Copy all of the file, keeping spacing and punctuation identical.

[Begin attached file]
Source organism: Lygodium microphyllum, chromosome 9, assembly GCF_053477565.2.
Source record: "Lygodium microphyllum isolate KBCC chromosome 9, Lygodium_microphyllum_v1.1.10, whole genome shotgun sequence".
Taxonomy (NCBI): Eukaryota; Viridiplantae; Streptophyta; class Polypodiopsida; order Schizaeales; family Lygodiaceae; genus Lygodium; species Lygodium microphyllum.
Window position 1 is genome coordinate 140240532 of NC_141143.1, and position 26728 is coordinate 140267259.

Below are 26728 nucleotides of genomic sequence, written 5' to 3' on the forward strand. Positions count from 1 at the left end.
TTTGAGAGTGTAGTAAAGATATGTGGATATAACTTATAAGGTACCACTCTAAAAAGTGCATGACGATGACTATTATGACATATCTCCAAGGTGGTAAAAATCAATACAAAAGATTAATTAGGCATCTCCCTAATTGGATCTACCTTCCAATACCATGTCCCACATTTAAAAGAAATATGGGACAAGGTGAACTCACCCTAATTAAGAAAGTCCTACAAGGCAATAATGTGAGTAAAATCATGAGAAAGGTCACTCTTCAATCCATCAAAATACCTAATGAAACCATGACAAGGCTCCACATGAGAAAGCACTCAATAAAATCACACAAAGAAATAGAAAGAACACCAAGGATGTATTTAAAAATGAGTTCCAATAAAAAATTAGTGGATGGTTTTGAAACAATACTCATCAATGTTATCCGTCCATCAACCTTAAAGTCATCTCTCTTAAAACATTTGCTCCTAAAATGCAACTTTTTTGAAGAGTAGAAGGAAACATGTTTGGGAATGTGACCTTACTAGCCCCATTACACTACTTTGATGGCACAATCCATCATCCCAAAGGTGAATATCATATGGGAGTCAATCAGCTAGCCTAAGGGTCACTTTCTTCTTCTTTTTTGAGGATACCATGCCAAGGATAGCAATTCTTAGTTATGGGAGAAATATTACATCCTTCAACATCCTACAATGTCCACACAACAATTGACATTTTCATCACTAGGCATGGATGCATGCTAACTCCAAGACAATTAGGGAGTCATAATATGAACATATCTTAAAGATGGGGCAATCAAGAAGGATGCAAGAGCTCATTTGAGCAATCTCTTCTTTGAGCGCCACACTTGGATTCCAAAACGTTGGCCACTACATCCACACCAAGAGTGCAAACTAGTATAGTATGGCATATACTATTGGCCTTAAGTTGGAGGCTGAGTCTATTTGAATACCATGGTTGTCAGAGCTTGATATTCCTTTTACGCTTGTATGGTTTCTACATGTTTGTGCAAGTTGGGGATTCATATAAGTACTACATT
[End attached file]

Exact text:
Source organism: Lygodium microphyllum, chromosome 9, assembly GCF_053477565.2.
Source record: "Lygodium microphyllum isolate KBCC chromosome 9, Lygodium_microphyllum_v1.1.10, whole genome shotgun sequence".
Taxonomy (NCBI): Eukaryota; Viridiplantae; Streptophyta; class Polypodiopsida; order Schizaeales; family Lygodiaceae; genus Lygodium; species Lygodium microphyllum.
Window position 1 is genome coordinate 140240532 of NC_141143.1, and position 26728 is coordinate 140267259.

Below are 26728 nucleotides of genomic sequence, written 5' to 3' on the forward strand. Positions count from 1 at the left end.
TTTGAGAGTGTAGTAAAGATATGTGGATATAACTTATAAGGTACCACTCTAAAAAGTGCATGACGATGACTATTATGACATATCTCCAAGGTGGTAAAAATCAATACAAAAGATTAATTAGGCATCTCCCTAATTGGATCTACCTTCCAATACCATGTCCCACATTTAAAAGAAATATGGGACAAGGTGAACTCACCCTAATTAAGAAAGTCCTACAAGGCAATAATGTGAGTAAAATCATGAGAAAGGTCACTCTTCAATCCATCAAAATACCTAATGAAACCATGACAAGGCTCCACATGAGAAAGCACTCAATAAAATCACACAAAGAAATAGAAAGAACACCAAGGATGTATTTAAAAATGAGTTCCAATAAAAAATTAGTGGATGGTTTTGAAACAATACTCATCAATGTTATCCGTCCATCAACCTTAAAGTCATCTCTCTTAAAACATTTGCTCCTAAAATGCAACTTTTTTGAAGAGTAGAAGGAAACATGTTTGGGAATGTGACCTTACTAGCCCCATTACACTACTTTGATGGCACAATCCATCATCCCAAAGGTGAATATCATATGGGAGTCAATCAGCTAGCCTAAGGGTCACTTTCTTCTTCTTTTTTGAGGATACCATGCCAAGGATAGCAATTCTTAGTTATGGGAGAAATATTACATCCTTCAACATCCTACAATGTCCACACAACAATTGACATTTTCATCACTAGGCATGGATGCATGCTAACTCCAAGACAATTAGGGAGTCATAATATGAACATATCTTAAAGATGGGGCAATCAAGAAGGATGCAAGAGCTCATTTGAGCAATCTCTTCTTTGAGCGCCACACTTGGATTCCAAAACGTTGGCCACTACATCCACACCAAGAGTGCAAACTAGTATAGTATGGCATATACTATTGGCCTTAAGTTGGAGGCTGAGTCTATTTGAATACCATGGTTGTCAGAGCTTGATATTCCTTTTACGCTTGTATGGTTTCTACATGTTTGTGCAAGTTGGGGATTCATATAAGTACTACATT